Question: Can you share some of your experiences wherein regional cooperation has helped Bangladesh in raising awareness? Would you like to cite any remarkable contribution made by ROTA Council in the region?
Answer: I am a member of Rota Council. The council is responsible for creating awareness in different countries to introduce the vaccine. They do advocacy and try to sensitize the government, policymakers and other stakeholders. They also conducted several meetings in Bangladesh with different stakeholders at the ministry, Director General of Health Services (DGHS), and EPI level. We have shown that the vaccine could help the country’s economy at scale.
Question: In a resource-poor country like Bangladesh, what is the current priority?
Answer: Right now, rotavirus vaccine is at the top of the priorities. The HPV vaccine is next in the pipeline.
Question: How long the Gavi will support for rotavirus vaccine?
Answer: Currently, the Gavi is to provide support up to the next 5 years. Then the government will have to chalk out a sustainability plan.
Question: What is the post-vaccine surveillance plan in Bangladesh following the introduction at scale?
Answer: We have conducted trials of the vaccine efficacy at different levels of all the vaccine in Bangladesh at different capacities and I was involved at all levels of these trials. We will conduct the post-introduction trial for sure.
Question: What else do we need to do following the introduction of the vaccine?
Answer: There is no less significance of breastfeeding, improved WaSH, ORS to prevent the disease. Introduction of vaccine does not rule them out at all.
Question: What is the coverage of rotavirus vaccine?
Answer: The first episode of rotavirus vaccine is more severe. So, the plan is to combat the first episode. If you can win the battle of the first episode, then you can easily prevent many deaths due to this disease. The vaccine is not likely to provide 100% protection since there are other contributing factors like malnutrition, bacteria, environmental condition and so on. We expect about 45-50% protection by the vaccine.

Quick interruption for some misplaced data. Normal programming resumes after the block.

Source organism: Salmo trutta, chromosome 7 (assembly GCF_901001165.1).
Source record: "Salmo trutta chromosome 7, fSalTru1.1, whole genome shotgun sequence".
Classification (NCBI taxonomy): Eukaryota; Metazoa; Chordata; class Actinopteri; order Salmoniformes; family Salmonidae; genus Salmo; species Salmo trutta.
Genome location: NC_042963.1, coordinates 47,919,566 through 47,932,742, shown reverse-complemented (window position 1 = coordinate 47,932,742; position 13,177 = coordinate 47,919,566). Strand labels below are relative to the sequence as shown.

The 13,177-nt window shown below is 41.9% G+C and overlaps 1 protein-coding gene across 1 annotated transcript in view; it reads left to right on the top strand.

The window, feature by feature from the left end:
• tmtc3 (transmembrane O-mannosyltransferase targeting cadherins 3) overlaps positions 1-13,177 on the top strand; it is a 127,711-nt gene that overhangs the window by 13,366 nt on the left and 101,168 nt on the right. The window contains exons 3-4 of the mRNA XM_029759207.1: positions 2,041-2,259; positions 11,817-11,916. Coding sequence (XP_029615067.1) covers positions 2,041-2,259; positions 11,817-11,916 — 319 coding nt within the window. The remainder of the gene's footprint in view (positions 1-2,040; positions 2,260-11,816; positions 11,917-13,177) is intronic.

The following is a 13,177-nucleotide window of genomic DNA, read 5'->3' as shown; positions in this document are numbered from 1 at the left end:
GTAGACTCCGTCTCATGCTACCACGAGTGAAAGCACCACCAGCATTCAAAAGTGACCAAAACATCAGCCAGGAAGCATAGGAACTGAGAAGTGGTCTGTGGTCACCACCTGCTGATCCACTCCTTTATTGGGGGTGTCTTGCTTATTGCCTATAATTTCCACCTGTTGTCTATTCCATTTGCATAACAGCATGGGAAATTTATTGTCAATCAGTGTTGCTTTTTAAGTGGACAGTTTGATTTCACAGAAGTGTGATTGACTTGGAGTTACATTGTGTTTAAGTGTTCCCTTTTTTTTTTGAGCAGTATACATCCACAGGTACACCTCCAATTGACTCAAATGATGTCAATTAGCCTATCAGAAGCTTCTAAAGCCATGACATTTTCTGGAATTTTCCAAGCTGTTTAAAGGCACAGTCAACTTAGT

Question: What else is needed to push the government to expedite the introduction of rotavirus vaccine?
Answer: In September 2016, Bangladesh applied to GAVI, the Vaccine Alliance, to seek support to include rotavirus immunization as part of our EPI. In November 2016 the application was approved. Currently, the biggest limitation to widespread rotavirus immunization is the limited cold chain facilities- as these vaccines use a live virus, they are not stable at room temperature. The government of Bangladesh is expanding cold chain capacity and plans to fully introduce routine rotavirus immunization by 2018.
Question: What the government needs to do now? How positive is the Government of Bangladesh to introduce the rotavirus vaccine in comparison to other neighboring countries?
Answer: For any vaccine introduction, the government has a very big role to play. They definitely need the political commitment. And we are fortunate enough that the current government of Bangladesh has that commitment. They are very positive for the introduction of Rotavirus vaccine in EPI Programme and plan for introduction by end of 2018. Then it requires the logistic arrangements that are ongoing right now.
Question: Advise how other countries can benefit from Bangladesh experience and data.
Answer: Bangladesh can be a role model for other Asian and Africa countries as we have very successful EPI programme with vaccine coverage about 93%. This includes vaccine supply and storage, maintenance of proper cold chain and building awareness, among communities including hard to reach area, proper recordings, media and NGO’s engagement etc.